5. A reading of the; evidence of P. W. 2, the archaka of the temple, conclusively proves that the temple is a public temple. He admits that thousands of people attend the car festival, that hundial collections are made and that the hundials will be opened in the presence of other big persons (third parties) from outside the jagirdar family. This feature of keeping a hundial and opening the same in the presence of respectable third parties is a strong circumstance indicative of the public character of the temple. P. W. 2 also admits that the temple has got several vahanams, It is important to note that he has admitted that people, thousands in number freely come for worship without any let or hindrance and that it is not necessary for the worshipping public to take the permission of the jagirdar. There is the further evidence that some members of the Malayali family have been functioning as hereditary pujaris in the temple from very ancient times. If it is a private temple there is no question of any person having a right to function as a hereditary pujari. Such a conception of a. hereditary pujari is invariably connected and consistent with a public temple only. It is never found in a family private temple.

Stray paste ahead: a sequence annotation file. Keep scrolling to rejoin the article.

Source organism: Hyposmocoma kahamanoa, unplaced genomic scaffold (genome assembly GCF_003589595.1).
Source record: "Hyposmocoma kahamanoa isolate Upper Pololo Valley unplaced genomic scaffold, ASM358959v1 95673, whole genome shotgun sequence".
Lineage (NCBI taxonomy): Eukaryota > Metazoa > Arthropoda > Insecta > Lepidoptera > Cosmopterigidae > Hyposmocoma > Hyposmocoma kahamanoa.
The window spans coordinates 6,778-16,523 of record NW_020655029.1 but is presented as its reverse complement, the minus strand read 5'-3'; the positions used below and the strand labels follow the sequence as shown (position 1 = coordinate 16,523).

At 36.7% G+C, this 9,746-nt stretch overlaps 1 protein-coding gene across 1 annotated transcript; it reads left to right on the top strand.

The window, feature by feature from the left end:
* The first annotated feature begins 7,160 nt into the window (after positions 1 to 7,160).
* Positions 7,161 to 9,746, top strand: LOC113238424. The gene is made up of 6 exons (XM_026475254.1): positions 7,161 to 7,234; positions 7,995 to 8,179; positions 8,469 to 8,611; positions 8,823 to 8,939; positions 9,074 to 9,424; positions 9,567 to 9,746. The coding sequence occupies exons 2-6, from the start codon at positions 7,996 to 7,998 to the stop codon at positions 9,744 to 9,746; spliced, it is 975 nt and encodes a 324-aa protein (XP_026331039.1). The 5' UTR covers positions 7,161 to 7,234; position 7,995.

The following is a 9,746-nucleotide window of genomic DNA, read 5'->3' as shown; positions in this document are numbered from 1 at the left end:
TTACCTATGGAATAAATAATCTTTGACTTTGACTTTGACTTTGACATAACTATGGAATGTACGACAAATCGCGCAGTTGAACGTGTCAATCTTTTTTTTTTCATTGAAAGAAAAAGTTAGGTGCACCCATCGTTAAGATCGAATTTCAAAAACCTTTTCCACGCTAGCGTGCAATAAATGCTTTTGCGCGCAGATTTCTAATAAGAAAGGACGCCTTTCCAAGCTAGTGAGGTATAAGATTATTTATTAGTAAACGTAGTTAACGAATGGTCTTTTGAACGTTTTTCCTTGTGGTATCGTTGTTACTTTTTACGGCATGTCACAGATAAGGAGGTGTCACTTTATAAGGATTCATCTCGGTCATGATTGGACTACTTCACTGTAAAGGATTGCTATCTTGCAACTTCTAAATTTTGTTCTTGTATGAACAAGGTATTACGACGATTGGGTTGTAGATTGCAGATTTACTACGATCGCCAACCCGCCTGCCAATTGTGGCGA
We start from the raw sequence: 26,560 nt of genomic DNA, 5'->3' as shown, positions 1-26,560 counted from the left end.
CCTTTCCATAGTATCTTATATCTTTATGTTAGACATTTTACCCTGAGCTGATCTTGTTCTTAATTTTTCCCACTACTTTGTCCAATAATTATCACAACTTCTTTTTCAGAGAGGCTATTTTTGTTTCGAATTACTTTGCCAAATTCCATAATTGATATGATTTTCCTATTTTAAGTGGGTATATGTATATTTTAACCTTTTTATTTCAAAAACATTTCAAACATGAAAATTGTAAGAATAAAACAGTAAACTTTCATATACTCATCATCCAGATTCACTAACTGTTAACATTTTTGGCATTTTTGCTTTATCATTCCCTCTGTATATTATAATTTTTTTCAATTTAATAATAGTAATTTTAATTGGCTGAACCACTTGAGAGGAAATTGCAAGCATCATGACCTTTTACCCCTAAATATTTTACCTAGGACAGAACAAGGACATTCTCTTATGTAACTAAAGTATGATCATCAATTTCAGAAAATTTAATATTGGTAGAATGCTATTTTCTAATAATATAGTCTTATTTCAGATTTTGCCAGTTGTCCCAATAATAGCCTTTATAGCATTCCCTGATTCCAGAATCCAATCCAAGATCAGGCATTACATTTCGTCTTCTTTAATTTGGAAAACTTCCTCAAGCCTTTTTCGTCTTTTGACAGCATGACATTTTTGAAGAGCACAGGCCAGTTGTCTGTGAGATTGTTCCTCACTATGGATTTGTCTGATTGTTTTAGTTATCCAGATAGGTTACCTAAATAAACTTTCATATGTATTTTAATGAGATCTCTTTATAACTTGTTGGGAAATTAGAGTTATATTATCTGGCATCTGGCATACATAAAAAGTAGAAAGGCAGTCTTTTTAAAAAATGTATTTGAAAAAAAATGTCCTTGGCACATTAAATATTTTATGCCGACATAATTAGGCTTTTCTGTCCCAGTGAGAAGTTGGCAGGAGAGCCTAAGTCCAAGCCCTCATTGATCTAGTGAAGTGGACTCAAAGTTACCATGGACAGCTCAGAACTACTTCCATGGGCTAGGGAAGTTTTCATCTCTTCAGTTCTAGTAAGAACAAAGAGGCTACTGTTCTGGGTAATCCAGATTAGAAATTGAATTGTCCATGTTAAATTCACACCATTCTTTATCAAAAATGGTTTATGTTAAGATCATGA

6. P. W. 4 is a very important witness. He is an old man aged 70 years and his evidence is to the effect that, at the time of the annual festival, the thorny tract and the ground are cleared by the residents of the five villages who have been doing hereditary service by putting up the necessary pandals and clearing the grounds. Besides the oral evidence, such documentary evidence as has been adduced clearly points to the same conclusion and affords clinching evidence. The account books which the plaintiff has produced (Ext. A-6 to A-12) show that on several occasions, Nattans and Moopans made collections from the worshipping public and handed them over to the jagirdar for the conduct of the festivals. If the suit temple is a private temple of the jagir of the plaintiff, this conduct of the plaintiff receiving public collections made by Nattans and Moopans and from the worshipping public is wholly inexplicable, lit our opinion the evidence relating to the public taking vows at the temple and the devotees going to the temple for performing tonsure ceremonies while performing such vows is a very important piece of evidence fortifying the concision that the temple is a public temple. In the first place the plaintiff and his ancestors would not have allowed the general public to have their heads shaved in the temple premises if the temple is their private temple. Secondly, the devotees and the worshippers take vows and go to the temple for tonsure ceremonies only because of their piety and great religious faith that they are doing such things in a public temple before Lord Venkateswara. We think that this feature, reflecting as it does, the above consciousness of the community is wholly inconsistent with the notion of a private temple.